Treasury has pledged to release its detailed explanation of the Biden administration’s tax proposals on May 28, though that date could still slip.
The Treasury report is part of the White House budget process, and should finally flesh out many of the tax proposals that President Joe Biden has been discussing for months. Still, the report will represent only start of the legislative process, as congressional Democrats will have significant influence and are facing razor-thin majorities in both the House and Senate. The Senate Finance Committee is hoping to mark up on energy tax legislation on May 26, but that date could also slip.
There has also been increasing interest in moving bipartisan infrastructure legislation. Some Republicans have recently met with the White House about the possibility. Senate Minority Leader Mitch McConnell, R-Ky., has drawn a hard line in refusing to consider tax increases, so any agreement would likely represent only a partial solution for Democrats. The administration would likely pursue a separate partisan package with many of the tax increases and other initiatives Republicans reject. It’s unclear if Republicans would still engage in negotiations if Democrats pursue a two-tract approach.
Washington National Tax Office
+1 202 861 4144
Tax professional standards statement
This content supports Grant Thornton LLP’s marketing of professional services and is not written tax advice directed at the particular facts and circumstances of any person. If you are interested in the topics presented herein, we encourage you to contact us or an independent tax professional to discuss their potential application to your particular situation. Nothing herein shall be construed as imposing a limitation on any person from disclosing the tax treatment or tax structure of any matter addressed herein. To the extent this content may be considered to contain written tax advice, any written advice contained in, forwarded with or attached to this content is not intended by Grant Thornton LLP to be used, and cannot be used, by any person for the purpose of avoiding penalties that may be imposed under the Internal Revenue Code.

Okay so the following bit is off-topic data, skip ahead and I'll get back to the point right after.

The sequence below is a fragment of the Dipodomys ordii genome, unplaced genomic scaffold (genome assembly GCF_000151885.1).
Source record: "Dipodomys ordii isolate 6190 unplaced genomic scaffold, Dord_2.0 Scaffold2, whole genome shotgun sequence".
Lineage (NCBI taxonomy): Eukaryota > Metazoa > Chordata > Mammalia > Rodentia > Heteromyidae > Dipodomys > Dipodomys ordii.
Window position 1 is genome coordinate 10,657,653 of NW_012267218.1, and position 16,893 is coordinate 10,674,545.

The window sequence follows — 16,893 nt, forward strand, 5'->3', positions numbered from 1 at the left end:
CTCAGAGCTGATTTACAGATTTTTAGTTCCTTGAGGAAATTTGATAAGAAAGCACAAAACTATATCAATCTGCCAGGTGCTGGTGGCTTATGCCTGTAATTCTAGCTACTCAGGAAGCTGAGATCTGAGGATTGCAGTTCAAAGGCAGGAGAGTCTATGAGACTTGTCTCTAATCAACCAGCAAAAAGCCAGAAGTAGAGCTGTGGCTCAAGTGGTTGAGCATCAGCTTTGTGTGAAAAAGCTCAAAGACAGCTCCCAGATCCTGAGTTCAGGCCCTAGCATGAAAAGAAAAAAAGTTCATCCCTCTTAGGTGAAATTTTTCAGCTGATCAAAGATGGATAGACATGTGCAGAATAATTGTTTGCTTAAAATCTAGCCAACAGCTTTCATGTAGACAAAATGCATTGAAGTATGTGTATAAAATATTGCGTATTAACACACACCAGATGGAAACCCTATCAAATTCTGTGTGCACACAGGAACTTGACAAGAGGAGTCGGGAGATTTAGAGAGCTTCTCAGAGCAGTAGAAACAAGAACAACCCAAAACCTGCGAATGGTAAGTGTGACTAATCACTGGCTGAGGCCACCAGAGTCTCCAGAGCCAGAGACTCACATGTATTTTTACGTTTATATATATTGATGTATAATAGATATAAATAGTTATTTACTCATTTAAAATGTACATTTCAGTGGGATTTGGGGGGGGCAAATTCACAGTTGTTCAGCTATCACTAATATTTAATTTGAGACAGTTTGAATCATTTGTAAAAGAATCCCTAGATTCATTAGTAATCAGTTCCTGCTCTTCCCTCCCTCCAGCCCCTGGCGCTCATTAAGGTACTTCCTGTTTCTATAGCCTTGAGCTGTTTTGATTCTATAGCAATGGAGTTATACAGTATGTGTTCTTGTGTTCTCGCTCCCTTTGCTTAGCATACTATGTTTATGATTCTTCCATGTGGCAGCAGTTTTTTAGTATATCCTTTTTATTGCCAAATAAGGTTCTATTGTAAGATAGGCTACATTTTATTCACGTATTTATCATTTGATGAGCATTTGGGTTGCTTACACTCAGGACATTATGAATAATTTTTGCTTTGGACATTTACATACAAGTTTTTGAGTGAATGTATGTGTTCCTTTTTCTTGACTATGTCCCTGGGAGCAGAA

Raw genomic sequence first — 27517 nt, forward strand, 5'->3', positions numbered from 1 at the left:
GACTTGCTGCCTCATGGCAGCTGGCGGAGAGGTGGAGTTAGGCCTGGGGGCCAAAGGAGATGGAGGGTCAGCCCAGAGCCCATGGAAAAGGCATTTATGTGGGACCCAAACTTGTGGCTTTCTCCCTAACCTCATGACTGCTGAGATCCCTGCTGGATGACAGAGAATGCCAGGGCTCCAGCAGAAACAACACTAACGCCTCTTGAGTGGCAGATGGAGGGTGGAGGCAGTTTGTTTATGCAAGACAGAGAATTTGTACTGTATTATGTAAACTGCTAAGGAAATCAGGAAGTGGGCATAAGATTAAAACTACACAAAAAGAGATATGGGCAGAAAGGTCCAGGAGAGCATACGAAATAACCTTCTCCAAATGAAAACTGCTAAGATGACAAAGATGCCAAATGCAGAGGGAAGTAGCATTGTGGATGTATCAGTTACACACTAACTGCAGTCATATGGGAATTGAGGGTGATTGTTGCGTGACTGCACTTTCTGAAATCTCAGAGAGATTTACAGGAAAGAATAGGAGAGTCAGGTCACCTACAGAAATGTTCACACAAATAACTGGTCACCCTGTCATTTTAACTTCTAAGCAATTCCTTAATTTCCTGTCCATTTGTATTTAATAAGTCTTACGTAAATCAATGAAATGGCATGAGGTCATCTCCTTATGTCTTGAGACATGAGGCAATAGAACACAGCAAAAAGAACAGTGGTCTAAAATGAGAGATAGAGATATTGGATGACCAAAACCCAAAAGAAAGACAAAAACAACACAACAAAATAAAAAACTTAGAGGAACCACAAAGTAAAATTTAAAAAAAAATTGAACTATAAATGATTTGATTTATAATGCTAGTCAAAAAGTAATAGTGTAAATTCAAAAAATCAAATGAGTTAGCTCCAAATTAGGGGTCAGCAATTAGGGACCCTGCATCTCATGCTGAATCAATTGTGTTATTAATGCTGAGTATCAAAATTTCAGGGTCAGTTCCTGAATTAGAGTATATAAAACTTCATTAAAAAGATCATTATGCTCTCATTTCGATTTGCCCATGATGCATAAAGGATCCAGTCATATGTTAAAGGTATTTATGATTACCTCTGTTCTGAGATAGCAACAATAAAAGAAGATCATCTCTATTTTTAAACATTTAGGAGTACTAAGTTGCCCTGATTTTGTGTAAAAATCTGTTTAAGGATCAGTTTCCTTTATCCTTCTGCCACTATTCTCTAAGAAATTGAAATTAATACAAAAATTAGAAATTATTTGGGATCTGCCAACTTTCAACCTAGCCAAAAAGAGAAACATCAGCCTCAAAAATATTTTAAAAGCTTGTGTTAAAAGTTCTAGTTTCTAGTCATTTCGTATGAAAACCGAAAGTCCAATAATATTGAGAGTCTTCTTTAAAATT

The information contained herein is general in nature and is based on authorities that are subject to change. It is not, and should not be construed as, accounting, legal or tax advice provided by Grant Thornton LLP to the reader. This material may not be applicable to, or suitable for, the reader’s specific circumstances or needs and may require consideration of tax and nontax factors not described herein. Contact Grant Thornton LLP or other tax professionals prior to taking any action based upon this information. Changes in tax laws or other factors could affect, on a prospective or retroactive basis, the information contained herein; Grant Thornton LLP assumes no obligation to inform the reader of any such changes. All references to “Section,” “Sec.,” or “§” refer to the Internal Revenue Code of 1986, as amended.